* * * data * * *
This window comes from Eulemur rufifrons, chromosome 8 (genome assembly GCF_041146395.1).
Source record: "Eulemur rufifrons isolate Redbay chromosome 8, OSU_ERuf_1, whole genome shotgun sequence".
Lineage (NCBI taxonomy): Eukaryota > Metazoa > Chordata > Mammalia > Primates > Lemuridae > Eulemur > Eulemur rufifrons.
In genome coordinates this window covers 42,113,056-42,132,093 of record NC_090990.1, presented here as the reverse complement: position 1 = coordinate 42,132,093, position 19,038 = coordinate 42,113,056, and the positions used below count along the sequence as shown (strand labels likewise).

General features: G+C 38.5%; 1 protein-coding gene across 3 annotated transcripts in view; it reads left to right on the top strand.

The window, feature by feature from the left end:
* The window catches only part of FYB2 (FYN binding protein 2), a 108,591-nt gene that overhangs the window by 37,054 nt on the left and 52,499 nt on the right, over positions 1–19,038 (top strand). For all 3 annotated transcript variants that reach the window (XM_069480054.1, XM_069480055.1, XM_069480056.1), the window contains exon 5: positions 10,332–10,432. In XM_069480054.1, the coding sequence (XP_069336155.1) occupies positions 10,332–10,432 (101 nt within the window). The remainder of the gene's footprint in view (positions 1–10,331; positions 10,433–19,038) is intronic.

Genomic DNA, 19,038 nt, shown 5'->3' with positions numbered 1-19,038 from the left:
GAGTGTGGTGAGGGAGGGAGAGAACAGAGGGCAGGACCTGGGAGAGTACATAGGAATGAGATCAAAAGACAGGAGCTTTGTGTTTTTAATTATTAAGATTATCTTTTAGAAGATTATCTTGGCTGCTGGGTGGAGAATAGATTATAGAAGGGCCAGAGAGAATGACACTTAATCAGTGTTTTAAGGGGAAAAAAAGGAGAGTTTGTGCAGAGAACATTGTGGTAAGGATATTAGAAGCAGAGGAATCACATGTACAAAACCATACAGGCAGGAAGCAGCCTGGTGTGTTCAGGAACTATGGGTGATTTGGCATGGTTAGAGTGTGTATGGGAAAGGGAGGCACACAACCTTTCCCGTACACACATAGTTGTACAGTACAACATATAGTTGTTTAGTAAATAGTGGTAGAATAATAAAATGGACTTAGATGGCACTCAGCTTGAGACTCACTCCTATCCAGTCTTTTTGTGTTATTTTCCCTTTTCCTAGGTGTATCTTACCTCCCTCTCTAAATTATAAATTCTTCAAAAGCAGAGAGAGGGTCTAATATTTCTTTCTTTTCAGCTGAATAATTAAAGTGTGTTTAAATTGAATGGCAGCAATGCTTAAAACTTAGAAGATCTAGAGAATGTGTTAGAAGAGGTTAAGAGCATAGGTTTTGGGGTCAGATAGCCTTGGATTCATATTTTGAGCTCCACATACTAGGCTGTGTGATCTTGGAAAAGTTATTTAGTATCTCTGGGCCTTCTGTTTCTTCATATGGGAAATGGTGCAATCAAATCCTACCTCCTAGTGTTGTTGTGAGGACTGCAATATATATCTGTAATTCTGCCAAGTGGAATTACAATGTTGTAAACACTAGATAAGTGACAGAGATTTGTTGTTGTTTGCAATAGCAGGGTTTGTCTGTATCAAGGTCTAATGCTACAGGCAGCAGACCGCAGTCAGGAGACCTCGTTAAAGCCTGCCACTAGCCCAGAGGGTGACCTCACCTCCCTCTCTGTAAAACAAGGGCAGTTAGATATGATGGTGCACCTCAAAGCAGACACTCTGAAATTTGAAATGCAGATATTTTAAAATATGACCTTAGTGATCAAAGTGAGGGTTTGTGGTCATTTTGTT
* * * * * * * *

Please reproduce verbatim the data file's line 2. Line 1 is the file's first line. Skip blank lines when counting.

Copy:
Source record: "Eulemur rufifrons isolate Redbay chromosome 8, OSU_ERuf_1, whole genome shotgun sequence".